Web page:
Supper? Hamburgers! But palatable ones, this time. My sister & brother-in-law hosted the clan; my aunts and a cousin showed up to meet Gnat for the first time in a long time. Gnat got to play with her cousins, whom she idolizes. They played in the backyard pool, and as good diligent parents we made sure everyone had flotation devices, 2 spotters for every tot, ropes to haul them to the surface, etc. (The water was about two feet deep.) At one point Gnat lost her footing and went face down in the water; her cousin snatched her up in a second. Gnat had that what th’ expression, so we all put on BIG smiles: you were swimming like a fish! She liked that idea. Ten minutes later she went down again, and came up with a slightly frightened look: I was swimming like a fish! she said, and we all agreed that she had. Then we went home, back to Grandpa’s house; she played in the hallway I'd traversed for years, never once looking down to think my daughter might one day play with the old worn Buffalo nickels I’d set aside from my paper route money.

Americans move around too much to put down roots in anything, we’re told; our lives are just crab grass in sand. But 41 years after we moved into this house, here’s another Lileks, v. 4.7, playing in the same hallway where I was a little boy, where my sister played as a toddler, where Mom and Dad walked a thousand miles three yards at a time. As with so many other things, I’m lucky; I can go home again. As often as I like. Te details haven’t changed; the house still sports mint-condition equipment born of the vision of postwar modernism, Domestic style. The dual-squiggle loudspeaker announcing the doorbell, or the toast:

The clock built right into the wall which controls the oven - electronically! Thank you, General Electric!

Alas, the turquoise boomerang-patterned formica counter is long gone, but the classic linoleum pattern is still extant in the utility room. The cone lights in the knotty-pined basement are gone, because they shorted and died. But it’s still knotty-pined. People who’ve visited this site over the years would walk around the house and think, well, of course.

What did you do tonight? I asked when she went to bed. She was tucked into bed in my old room, the tidy safe square where I'd spent my childhood. “Play with my cousins," she yawned. "Swim like a fish.” No better day for a three year old. But what of the morning? I checked the fridge for breakfast supplies, figured we might need a few of Gnat’s favorites. She needed her liquid yogurt . . but more than that I needed to walk alone to the grocery store on a pure perfect summer Fargo night. It was midnight, but I can do that now. (I'm an adult, Dad. I'll be okay. Don't wait up.)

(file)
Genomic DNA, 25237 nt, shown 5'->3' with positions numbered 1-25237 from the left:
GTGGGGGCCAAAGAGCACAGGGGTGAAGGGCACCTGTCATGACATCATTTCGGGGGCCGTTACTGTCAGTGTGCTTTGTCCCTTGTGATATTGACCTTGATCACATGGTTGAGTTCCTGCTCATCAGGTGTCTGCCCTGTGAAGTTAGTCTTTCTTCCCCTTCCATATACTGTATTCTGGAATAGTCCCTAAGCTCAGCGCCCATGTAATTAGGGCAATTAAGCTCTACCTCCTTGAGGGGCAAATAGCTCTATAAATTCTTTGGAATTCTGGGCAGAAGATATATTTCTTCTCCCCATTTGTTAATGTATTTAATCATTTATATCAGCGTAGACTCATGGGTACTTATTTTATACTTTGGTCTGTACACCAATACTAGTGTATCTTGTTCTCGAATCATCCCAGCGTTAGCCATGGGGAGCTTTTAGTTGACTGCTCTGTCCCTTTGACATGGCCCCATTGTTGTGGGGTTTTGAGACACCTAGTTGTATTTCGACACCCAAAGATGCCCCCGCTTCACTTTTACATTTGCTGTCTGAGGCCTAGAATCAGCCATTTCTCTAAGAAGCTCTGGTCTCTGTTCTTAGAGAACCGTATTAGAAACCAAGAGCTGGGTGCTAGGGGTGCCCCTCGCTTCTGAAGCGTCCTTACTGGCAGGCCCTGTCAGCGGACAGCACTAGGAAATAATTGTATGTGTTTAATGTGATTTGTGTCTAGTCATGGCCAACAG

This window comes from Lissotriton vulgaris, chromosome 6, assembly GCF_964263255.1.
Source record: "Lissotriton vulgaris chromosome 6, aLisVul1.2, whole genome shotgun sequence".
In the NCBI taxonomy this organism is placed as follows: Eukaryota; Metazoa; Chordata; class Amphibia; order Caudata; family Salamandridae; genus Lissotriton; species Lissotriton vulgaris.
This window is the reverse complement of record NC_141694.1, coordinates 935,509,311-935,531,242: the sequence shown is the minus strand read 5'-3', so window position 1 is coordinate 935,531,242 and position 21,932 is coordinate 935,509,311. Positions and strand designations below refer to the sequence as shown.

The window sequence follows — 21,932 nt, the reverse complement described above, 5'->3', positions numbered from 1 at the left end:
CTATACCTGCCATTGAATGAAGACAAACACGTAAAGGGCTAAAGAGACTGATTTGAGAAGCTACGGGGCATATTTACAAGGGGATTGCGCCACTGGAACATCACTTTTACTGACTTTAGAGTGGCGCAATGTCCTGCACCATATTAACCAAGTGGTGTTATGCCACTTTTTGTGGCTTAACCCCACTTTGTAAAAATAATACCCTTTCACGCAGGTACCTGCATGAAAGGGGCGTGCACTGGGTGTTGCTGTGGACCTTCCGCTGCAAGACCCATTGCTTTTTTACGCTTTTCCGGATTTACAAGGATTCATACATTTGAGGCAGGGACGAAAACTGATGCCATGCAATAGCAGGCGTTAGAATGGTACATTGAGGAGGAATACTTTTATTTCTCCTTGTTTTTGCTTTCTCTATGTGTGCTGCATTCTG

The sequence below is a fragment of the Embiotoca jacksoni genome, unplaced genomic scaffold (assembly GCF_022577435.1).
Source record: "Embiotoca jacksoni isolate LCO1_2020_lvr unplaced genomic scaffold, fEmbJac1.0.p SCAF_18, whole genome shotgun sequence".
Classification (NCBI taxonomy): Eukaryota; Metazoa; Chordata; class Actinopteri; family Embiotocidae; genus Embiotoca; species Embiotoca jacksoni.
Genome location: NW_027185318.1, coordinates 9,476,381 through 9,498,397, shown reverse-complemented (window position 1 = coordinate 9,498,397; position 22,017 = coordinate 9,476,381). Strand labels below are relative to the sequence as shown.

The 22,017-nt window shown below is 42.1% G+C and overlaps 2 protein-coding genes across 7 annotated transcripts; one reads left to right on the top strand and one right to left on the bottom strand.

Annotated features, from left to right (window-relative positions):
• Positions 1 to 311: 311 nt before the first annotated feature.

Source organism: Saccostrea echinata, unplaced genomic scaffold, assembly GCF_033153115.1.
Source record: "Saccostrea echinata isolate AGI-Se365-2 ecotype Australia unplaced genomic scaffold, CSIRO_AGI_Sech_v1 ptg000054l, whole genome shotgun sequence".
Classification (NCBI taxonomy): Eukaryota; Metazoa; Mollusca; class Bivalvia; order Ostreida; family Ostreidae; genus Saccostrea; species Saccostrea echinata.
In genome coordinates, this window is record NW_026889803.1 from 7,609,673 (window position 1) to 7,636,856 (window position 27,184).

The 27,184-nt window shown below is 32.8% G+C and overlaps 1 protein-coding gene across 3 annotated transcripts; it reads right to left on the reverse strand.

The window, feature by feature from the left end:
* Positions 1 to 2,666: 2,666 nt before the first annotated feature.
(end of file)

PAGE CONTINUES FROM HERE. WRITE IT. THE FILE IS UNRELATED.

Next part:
It's just a block away. It was the SuperValu then, the anchor tenant at the ultra-modern Northport shopping center. It had automatic doors. It had fresh bread and Muzak. Northport was a 60s strip mall with all the basics - grocery store, Carousel jewelers and gifts, Johnson Drug (Mr. Johnson lived just up the block), a hardware store, a Three Sisters store for fine ladies clothing, and a big glorious Ben Franklin with candy, records, parakeets and games and popcorn and a horsey ride outside that went forever for a dime. It’s been redesigned a few times, and a requisite addition made the long strip into a sheltering L. The drugstore, hardware store, Carousel and Ben Franklin are still there. Three Sisters is a chain video store.

I walked north, accompanied by crickets. Whoever lived in these houses now were just interlopers, squatters, transitory shades; the real occupants were the ones who’d lived there when I was growing up. Most were gone now. The neighborhood still looks good, but like many developments that were oh-so-modern in ‘62 it leans a little here, sags a bit there; the modernism is something of an embarrassment now. Give people a severe California-style rambler c. 1960, and by 2003 they’ve geegawed the lawn, hung kitsch in the windows, rosemaled the letterbox. It’s like that all over town. Modernism is tolerated, but they’re not going to go out of their way to preserve it. It’s the ranty old socialist cousin at the reunion. Let him talk, but don’t expect anyone to agree.

The SuperValu is called Hornbacher’s. Every city of Fargo’s size has a grocery store that elbows the outsiders in the ribs, and Hornbacher’s is Fargo’s brand. It’s where you go for food. End of story. They’d spiffed it up since my last visit, and to my astonishment they had installed gigantic blown-up photos of the 1956 Northport area over the dairy chillers. I stood there agape looking at the grinning buzz-cutted crew in their aprons: first day. Another photo showed Northport with an early 60s sign I’d completely forgotten.

There were a half-dozen such photos on the wall. Aerial shots of northside developments. Postwar commercial strips. It’s like a giant historical website with microwavable burritos and Pop-Tarts. Midnight in Fargo on a Friday night. I’m happy.

Back home. Sneak into the house with ancient skills. Store the goods, head to bed.

The curtain pulls in the bedrooms are the originals. They’re shaped like rocket nosecones. They assure you that you’re going to experience some up-to-the-minute modern darkness. My wife and child slept in my old room, the one with Captain America decals on the doorknobs. My sister got that room when I went to college. All my furniture was moved to her old room, which had been my mother’s sewing room before sis came along. I always forget that; I always remember that I was sitting in this narrow room watching TV with mom, and a gangster movie was on. I remember asking if she was a broad. She was quite emphatic that she was not.

If it’s summer, I open the window and listen for trains. They must come when I’m asleep, because I always dream that I hear one. And before I drift off, I realize again with a smile: tomorrow’s my birthday. And here I am.


Tomorrow: thrill! to downtown Fargo, the old mall made new, and the lake.